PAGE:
Ten articles (nine studies) examined the impact of current role on research utilization. Six (60%) of these articles (three rated as weak methodologically, two as moderate-weak, and one as moderate- strong, see Additional Files 2 and 3) found that nurses practicing in advanced practice or leadership roles had significantly higher research utilization scores compared to staff nurses [33, 34, 52, 59, 69, 71]. However, nurses in such advanced practice and leadership roles generally have higher levels of education, which may have confounded this finding. Nine articles examined the impact of clinical specialty on research utilization. Six (67%) of these articles (two rated as weak, as moderate-weak, and as moderate-strong respectively, see Additional File 2) found a significant relationship between specialty and research utilization; nurses who worked on specialty wards (e.g., critical care, diabetes care) reported higher frequencies of research utilization in comparison to nurses who worked in more generalized units (e.g., medical or surgical floors) [14, 36, 53, 55, 60, 62]. Five articles examined the impact of job satisfaction on research utilization. Three (60%) of these articles (one rated as moderate-weak methodologically and two as moderate-strong, see Additional File 2) found a statistically significant relationship between job satisfaction and research utilization [47, 62, 69]. Experience, assessed in 12 articles, was not related to research utilization at statistically significant levels in the majority (n = 10 of 12, 83%) of these articles (Table 1).
Socio-demographic and socio-economic factors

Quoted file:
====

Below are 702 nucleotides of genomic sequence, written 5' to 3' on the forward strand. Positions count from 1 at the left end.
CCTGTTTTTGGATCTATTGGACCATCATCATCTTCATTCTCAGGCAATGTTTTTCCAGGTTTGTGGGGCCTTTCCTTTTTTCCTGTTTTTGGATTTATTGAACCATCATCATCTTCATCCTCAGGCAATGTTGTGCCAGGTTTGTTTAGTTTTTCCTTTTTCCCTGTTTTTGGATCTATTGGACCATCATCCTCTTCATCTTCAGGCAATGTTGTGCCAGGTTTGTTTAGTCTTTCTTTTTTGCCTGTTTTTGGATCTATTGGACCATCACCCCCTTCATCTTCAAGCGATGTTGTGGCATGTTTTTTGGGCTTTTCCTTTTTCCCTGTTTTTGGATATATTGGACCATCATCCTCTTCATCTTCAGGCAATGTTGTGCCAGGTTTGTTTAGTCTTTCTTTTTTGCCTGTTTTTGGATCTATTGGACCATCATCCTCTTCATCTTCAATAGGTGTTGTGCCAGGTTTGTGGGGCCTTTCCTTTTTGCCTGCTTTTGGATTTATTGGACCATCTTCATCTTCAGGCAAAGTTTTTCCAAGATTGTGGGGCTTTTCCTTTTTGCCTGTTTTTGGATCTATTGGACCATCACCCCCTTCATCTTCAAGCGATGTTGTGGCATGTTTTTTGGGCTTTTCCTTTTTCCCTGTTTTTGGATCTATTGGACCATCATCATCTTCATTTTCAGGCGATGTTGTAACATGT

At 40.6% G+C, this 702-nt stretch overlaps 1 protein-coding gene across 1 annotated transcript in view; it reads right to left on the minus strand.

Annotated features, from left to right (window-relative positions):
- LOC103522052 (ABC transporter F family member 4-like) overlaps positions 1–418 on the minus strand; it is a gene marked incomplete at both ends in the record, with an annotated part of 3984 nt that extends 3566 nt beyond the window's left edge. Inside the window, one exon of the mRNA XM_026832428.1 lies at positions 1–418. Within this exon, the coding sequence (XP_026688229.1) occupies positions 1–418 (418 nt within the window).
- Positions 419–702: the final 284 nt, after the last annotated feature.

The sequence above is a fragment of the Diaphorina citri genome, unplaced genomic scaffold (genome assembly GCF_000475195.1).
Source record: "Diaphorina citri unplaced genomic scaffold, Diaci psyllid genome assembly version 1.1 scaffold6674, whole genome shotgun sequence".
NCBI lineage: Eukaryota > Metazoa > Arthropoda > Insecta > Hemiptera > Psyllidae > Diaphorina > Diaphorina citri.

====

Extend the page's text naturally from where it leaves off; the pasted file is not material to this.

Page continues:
Of the ten articles reporting other socio-demographic and socio-economic nurse characteristics (four rated as weak methodologically, three as moderate-weak, and three as moderate-strong, see Additional File 2), none reported a significant association with research utilization. Further, with the exception of age, which was assessed in nine studies, the characteristics were assessed in less than four studies, precluding the drawing of conclusions.
Kinds of research utilization
While the majority of articles identified in this review update assessed associations between individual characteristics and nurses' use of research in general, there is also a beginning trend in the literature to examine kinds of research utilization. A total of six articles (one rated as weak methodologically, two as moderate-weak, two as moderate-strong, and one as strong, see Additional File 2) were identified that explicitly examined the relationship between individual characteristics and nurses' use of one or more kinds of research utilization. The following section presents an overview of the findings from these six articles. More details on these findings can be found in Table 2.
The only individual characteristic assessed in a sufficient number of articles (i.e., in four or more articles) was a nurse's attitude towards research. All four articles reported a positive relationship, at statistically significant levels, between a nurse's attitude towards research and at least one kind of research utilization [32, 63, 66, 67]. Only instrumental and overall kinds of research utilization were assessed in four articles. A positive relationship was found in three articles (75%) for both of these kinds of research utilization: instrumental [32, 63, 67] and overall [32, 66, 67]. All remaining characteristics were assessed in less than four articles, precluding conclusions.
One individual characteristic, critical thinking dispositions, was assessed in two articles examining kinds of research utilization. Critical thinking dispositions refers to a "set of attitudes that define a personal disposition to prize and to use critical thinking in one's personal, professional, and civic affairs" . Both articles assessed critical thinking dispositions using the California Critical Thinking Disposition Inventory that measures seven dispositional components: truth-seeking, open-mindedness, analyticity, systematicity, self-confidence, inquisitiveness, and maturity . Both identified studies found a positive relationship, at statistically significant levels, between nurses' ability to think critically (as measured by an average of all seven dispositions) and each of the four kinds of research utilization [64, 65]. The magnitude of this effect was small to moderate with correlation coefficients ranging from 0.15 to 0.35, depending on the kind of research utilization (Table 2).
Comparison with previous review